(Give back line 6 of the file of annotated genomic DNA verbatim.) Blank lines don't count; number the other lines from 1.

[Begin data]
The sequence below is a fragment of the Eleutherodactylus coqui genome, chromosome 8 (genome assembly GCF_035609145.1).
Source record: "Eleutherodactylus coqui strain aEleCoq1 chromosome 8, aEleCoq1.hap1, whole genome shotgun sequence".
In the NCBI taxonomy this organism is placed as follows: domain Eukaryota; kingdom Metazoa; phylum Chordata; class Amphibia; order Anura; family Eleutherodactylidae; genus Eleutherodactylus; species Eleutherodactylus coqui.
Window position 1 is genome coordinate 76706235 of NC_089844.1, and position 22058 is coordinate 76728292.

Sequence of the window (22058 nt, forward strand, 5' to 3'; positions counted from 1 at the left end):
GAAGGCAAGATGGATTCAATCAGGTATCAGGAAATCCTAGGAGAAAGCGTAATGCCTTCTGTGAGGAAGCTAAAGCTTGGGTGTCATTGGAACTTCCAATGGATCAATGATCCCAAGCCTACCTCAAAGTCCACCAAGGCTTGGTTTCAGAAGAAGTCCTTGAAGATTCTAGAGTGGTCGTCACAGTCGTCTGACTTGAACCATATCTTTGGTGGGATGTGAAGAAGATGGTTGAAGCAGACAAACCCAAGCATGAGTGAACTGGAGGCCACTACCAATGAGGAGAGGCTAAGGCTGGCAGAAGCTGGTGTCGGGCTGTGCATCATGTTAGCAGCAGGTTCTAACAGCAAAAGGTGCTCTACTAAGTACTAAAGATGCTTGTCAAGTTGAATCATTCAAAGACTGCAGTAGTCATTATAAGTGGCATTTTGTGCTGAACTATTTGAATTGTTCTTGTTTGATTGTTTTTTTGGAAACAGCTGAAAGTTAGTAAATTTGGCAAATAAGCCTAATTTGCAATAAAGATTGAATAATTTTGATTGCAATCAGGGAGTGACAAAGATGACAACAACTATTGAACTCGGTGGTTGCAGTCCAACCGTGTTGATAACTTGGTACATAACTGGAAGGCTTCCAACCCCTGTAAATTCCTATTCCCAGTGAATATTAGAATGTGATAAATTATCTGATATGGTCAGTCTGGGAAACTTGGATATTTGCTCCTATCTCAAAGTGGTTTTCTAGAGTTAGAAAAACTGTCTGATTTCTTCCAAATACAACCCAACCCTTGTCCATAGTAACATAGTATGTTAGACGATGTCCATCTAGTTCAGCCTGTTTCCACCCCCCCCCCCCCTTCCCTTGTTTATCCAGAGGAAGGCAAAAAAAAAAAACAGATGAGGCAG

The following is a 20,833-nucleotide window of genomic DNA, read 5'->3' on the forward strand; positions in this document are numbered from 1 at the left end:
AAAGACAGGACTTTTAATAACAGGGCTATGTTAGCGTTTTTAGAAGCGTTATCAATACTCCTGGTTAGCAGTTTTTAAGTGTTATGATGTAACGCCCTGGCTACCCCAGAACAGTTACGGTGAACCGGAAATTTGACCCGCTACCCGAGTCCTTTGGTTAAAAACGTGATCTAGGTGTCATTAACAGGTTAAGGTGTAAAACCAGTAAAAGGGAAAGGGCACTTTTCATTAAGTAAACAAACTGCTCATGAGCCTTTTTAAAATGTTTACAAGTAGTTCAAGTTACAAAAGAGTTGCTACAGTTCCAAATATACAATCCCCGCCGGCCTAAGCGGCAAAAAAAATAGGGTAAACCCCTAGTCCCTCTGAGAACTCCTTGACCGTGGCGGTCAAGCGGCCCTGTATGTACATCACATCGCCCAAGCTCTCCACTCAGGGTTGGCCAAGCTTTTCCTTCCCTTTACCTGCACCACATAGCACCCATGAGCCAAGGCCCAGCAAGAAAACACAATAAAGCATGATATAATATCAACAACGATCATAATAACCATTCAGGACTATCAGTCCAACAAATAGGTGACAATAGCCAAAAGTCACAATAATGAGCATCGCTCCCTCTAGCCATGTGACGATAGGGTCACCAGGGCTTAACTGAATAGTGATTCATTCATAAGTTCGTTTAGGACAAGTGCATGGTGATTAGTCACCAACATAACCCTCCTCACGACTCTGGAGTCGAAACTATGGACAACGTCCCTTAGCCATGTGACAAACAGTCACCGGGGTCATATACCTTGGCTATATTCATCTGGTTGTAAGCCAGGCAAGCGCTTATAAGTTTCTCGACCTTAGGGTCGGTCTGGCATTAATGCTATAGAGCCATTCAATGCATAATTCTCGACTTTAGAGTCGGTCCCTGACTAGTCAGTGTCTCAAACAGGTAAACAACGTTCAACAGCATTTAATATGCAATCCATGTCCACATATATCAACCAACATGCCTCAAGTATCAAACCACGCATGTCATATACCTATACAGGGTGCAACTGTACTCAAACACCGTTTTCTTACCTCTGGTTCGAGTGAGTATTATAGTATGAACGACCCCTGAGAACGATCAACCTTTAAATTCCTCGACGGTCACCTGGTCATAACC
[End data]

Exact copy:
GAAGGCAAGATGGATTCAATCAGGTATCAGGAAATCCTAGGAGAAAGCGTAATGCCTTCTGTGAGGAAGCTAAAGCTTGGGTGTCATTGGAACTTCCAATGGATCAATGATCCCAAGCCTACCTCAAAGTCCACCAAGGCTTGGTTTCAGAAGAAGTCCTTGAAGATTCTAGAGTGGTCGTCACAGTCGTCTGACTTGAACCATATCTTTGGTGGGATGTGAAGAAGATGGTTGAAGCAGACAAACCCAAGCATGAGTGAACTGGAGGCCACTACCAATGAGGAGAGGCTAAGGCTGGCAGAAGCTGGTGTCGGGCTGTGCATCATGTTAGCAGCAGGTTCTAACAGCAAAAGGTGCTCTACTAAGTACTAAAGATGCTTGTCAAGTTGAATCATTCAAAGACTGCAGTAGTCATTATAAGTGGCATTTTGTGCTGAACTATTTGAATTGTTCTTGTTTGATTGTTTTTTTGGAAACAGCTGAAAGTTAGTAAATTTGGCAAATAAGCCTAATTTGCAATAAAGATTGAATAATTTTGATTGCAATCAGGGAGTGACAAAGATGACAACAACTATTGAACTCGGTGGTTGCAGTCCAACCGTGTTGATAACTTGGTACATAACTGGAAGGCTTCCAACCCCTGTAAATTCCTATTCCCAGTGAATATTAGAATGTGATAAATTATCTGATATGGTCAGTCTGGGAAACTTGGATATTTGCTCCTATCTCAAAGTGGTTTTCTAGAGTTAGAAAAACTGTCTGATTTCTTCCAAATACAACCCAACCCTTGTCCATAGTAACATAGTATGTTAGACGATGTCCATCTAGTTCAGCCTGTTTCCACCCCCCCCCCCCCTTCCCTTGTTTATCCAGAGGAAGGCAAAAAAAAAAAACAGATGAGGCAG